In the wake of this week’s local elections, where Ukip took nearly a quarter of all votes, Alex Snowdon looks at what they represent and how the left should respond

Nigel Farage

This week’s county council election results, together with the South Shields parliamentary by-election, appeared to represent a breakthrough for the United Kingdom Independence Party. Some caution about long-term predictions is required: Ukip hasn’t yet shown it can win a parliamentary seat and the first-past-the-post system means there’s no guarantee Nigel Farage’s hard-right party will do so in the 2015 general election. There may, also, be a swing back to the Tories among right-wing voters in 2015, with no guarantee that a mid-term ‘protest vote’ can be sustained.

Nonetheless, Ukip’s success on Thursday is substantial enough to justify taking the issue of the party’s rise seriously. Ukip took nearly a quarter of all votes in the local elections. This is not representative of the country as a whole, as it was largely the ‘shires’ that went to the polls this week, but together with recent opinion polls it indicates clear growth in support for the party.

The South Shields result is also significant. Getting almost 25% in the Labour heartlands (the Tyneside seat has had a Labour MP continuously since 1935 and has never returned a Tory since the Great Reform Act of 1832) shows Ukip can prosper way beyond the semi-rural, predominantly middle class southern English seats regarded as its home turf. In South Shields Ukip functioned as a way for right-of-centre voters to register disenchantment with the coalition parties: Lib Dem and Tory support fell dramatically.

The relative success in South Shields does not, however, mean that Ukip is picking up lots of ex-Labour voters. Previous polling on this question indicates that a high proportion of Ukip voters have voted Tory in the past; traditional Labour voters are a small part of the Ukip voting base. This is even true in an area like South Shields: note that Labour’s percentage of the vote held up (just over 50%). The number of votes for Labour declined, but that has a lot to do with the lower turnout which is typical of a by-election.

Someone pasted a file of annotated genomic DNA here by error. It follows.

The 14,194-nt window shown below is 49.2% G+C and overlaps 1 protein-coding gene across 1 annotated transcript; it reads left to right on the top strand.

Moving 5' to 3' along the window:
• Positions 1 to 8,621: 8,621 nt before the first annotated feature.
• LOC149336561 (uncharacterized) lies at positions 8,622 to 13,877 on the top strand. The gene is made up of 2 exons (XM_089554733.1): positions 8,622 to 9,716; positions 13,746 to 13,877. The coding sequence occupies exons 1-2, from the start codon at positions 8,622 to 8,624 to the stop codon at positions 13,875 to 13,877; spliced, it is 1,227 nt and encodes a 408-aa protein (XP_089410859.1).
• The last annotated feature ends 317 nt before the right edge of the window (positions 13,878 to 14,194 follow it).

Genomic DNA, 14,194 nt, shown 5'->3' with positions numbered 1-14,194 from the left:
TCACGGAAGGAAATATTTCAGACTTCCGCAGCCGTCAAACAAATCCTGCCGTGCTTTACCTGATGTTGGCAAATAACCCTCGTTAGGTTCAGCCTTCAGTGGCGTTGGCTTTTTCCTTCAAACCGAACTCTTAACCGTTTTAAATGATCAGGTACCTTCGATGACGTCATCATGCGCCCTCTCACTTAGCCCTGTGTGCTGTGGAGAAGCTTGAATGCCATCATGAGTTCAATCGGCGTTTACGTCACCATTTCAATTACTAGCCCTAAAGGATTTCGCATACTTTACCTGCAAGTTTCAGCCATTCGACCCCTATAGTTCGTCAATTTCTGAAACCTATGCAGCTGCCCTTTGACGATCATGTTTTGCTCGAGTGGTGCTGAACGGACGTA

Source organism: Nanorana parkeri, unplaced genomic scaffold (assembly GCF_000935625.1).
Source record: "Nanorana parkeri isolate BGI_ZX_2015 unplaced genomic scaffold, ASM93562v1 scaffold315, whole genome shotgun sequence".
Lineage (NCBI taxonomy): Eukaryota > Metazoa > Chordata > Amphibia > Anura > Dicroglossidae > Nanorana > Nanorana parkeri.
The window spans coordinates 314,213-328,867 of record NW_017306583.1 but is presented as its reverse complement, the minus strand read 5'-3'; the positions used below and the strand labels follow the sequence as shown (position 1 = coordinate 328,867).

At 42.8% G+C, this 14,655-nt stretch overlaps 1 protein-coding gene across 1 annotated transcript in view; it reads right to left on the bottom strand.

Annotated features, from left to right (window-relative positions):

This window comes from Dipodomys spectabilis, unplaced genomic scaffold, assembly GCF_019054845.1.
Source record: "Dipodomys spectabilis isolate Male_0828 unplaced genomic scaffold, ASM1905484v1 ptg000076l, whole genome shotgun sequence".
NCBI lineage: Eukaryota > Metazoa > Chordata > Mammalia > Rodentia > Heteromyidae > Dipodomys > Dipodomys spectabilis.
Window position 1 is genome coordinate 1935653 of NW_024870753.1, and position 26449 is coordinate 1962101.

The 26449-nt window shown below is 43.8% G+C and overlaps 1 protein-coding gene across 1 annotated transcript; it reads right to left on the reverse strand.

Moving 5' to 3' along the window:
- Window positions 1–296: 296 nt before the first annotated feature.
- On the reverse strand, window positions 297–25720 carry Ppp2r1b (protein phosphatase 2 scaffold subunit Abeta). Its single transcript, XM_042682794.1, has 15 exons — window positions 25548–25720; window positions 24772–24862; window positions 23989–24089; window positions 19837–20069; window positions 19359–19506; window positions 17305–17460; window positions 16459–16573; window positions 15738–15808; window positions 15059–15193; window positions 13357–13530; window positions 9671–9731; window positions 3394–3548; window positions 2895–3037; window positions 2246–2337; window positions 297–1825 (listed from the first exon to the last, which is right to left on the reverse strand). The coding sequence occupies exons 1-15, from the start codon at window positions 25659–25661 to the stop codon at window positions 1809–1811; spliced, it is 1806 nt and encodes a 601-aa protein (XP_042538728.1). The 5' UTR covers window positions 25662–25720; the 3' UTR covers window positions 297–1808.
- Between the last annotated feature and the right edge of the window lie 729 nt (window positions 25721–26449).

It is, however, obvious that Labour cannot assume it will pick up votes (compared to the 2010 general election) just because its opinion poll ratings are good. Nationally, Labour is benefiting from the opposition to the coalition – in particular the collapse of the Lib Dem vote after it joined the Tories in imposing austerity – but it is not winning support on the basis of any enthusiasm for a positive alternative. Labour’s weaknesses also fuel a general anti-politics and anti-establishment mood that can find expression in votes for Ukip.

What is Ukip, and what does it represent?

The Ukip membership base is middle class, but its voter base is now clearly going well beyond the middle class. Previous polling indicates that Ukip is genuinely cross-class in its appeal. This should not distract from the fact that it is in essence a right-wing middle class party: in composition this can be seen in its leadership, activist base and membership, but it’s also a matter of its politics, which are thoroughly at odds with working class interests.